Ukraine said its top objective at the first face-to-face talks with Russia in over two weeks, due to take place in Turkey on Tuesday, is to secure a ceasefire, although both it and the United States were skeptical of a major breakthrough.
The more than month-long invasion, the biggest attack on a European nation since World War Two, has seen over 3.8 million people flee abroad, left thousands dead or injured, and has brought isolation to Russia's economy and tumult to markets.
Nearly 5,000 people have been killed, including about 210 children, in the port city of Mariupol amid heavy Russian bombardment, according to figures from the mayor. Reuters was unable to immediately verify the numbers.
Survivors have told harrowing tales of people dying from lack of medical treatment, bodies being buried wherever space could be found, and women giving birth in basements.
A Ukrainian delegation arrived in Istanbul for the negotiations, TV footage showed.
"The minimum programme will be humanitarian questions, and the maximum programme is reaching an agreement on a ceasefire," Ukrainian foreign minister Dmytro Kuleba said on national television.
"We are not trading people, land or sovereignty."
Russian President Vladimir Putin does not appear ready to make compromises to end the war, a senior U.S. State Department official told Reuters on Monday on condition of anonymity.
And Ukrainian interior ministry adviser Vadym Denysenko said that he doubted "there will be any breakthrough on the main issues."
Kremlin spokesperson Dmitry Peskov said talks so far had not yielded any substantial breakthroughs but that it was important that they continued in person. He declined to give more information, saying that to do so could interfere with the process.
Ukrainian President Volodymyr Zelenskiy during a Monday night address repeated calls for the West to go further in punishing Moscow for its invasion.
"We, people who are alive, have to wait. Doesn't everything the Russia military has done to date warrant an oil embargo?"
While Western countries have imposed a series of hard-hitting sanctions upon Moscow, Europe is heavily reliant on energy imports from Russia and has been so far reluctant to act to block them.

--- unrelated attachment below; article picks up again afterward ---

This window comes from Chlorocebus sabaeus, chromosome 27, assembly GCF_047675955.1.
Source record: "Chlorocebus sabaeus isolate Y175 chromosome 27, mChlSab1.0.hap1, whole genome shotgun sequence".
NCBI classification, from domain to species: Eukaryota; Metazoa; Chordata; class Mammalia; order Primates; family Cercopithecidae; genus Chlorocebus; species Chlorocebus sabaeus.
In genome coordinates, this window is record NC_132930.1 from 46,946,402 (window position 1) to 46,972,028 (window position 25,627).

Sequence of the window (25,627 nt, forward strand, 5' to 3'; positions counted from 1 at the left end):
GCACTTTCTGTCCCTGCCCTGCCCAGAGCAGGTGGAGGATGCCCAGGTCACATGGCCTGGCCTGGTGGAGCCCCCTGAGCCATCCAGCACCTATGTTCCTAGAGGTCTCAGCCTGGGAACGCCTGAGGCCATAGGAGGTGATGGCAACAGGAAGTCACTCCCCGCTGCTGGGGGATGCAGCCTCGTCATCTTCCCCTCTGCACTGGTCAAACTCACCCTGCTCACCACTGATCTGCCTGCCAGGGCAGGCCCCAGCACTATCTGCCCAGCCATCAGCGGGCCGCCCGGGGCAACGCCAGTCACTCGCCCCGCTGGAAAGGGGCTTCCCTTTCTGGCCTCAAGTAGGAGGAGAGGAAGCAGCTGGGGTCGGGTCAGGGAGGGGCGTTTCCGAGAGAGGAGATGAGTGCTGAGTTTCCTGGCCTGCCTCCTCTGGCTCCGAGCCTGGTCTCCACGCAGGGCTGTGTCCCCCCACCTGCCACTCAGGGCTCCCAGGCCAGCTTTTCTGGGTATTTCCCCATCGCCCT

U.S. and German government officials are due to meet in Berlin this week with energy industry executives to discuss ways to boost alternative supplies for Germany.
The Kremlin has demanded that what it deems "unfriendly" countries pay for Russian gas in roubles, not euros, but is trying to decide a mechanism by which that could work.
In besieged Ukrainian cities where conditions are desperate, the threat of Russian attacks has blocked exit routes for civilians, two Ukrainian officials said.
Zelenskiy said that although Ukrainian forces have regained control over some areas in the Kyiv region, the fighting was ongoing. "Russian troops keep controlling the north of the Kyiv region," he said.
In Mariupol, the mayor said some 160,000 people are trapped.
"There is no food for the children, especially the infants. They delivered babies in basements because women had nowhere to go to give birth, all the maternity hospitals were destroyed," a grocery worker from Mariupol who gave her name only as Nataliia told Reuters after reaching nearby Zaporizhzhia.
As the humanitarian toll continues to rise, the United Nations said it had been able to bring food and medical supplies into Kharkiv, Ukraine's second-biggest city and one of its hardest hit.
Volunteers there were helping distribute aid to residents.
"We are here to make sure that not a single person is hungry or dies of starvation," Sergey, who did not give his surname, told Reuters.
Russia calls its actions in Ukraine a "special military operation" to disarm and "denazify" its neighbour. Ukraine and the West say Putin launched an unprovoked war of aggression.
'CHANGING THEIR GOALS'
Tuesday's talks between Ukraine and Russia will be the first in person since an acrimonious meeting between foreign ministers on March 10, a sign of shifts behind the scenes as Russia's invasion has stalled and sanctions have hit home.
"We have destroyed the myth of the invincible Russian army. We are resisting against the aggression of one of the strongest armies in the world and have succeeded in making them change their goals," Kyiv Mayor Vitali Klitschko said.
He said 100 people had been killed in the capital, including four children, and 82 multi-storey buildings had been destroyed. It was not possible to verify the figures.
Russia's military signalled last week it would concentrate on expanding territory held by separatists in eastern Ukraine, but Ukraine said it saw no sign Russia had given up a plan to surround the capital.
When the sides last met in person, Ukraine accused Russian Foreign Minister Sergei Lavrov of ignoring pleas to discuss a ceasefire, while Lavrov said a halt to fighting was not even on the agenda.
Since then, they have held talks via video link and publicly discussed a formula under which Ukraine might accept some kind of formal neutral status.But neither side has budged over Russia's territorial demands, including Crimea, which Moscow seized and annexed in 2014, and eastern territories known as the Donbas, which Moscow demands Kyiv cede to separatists.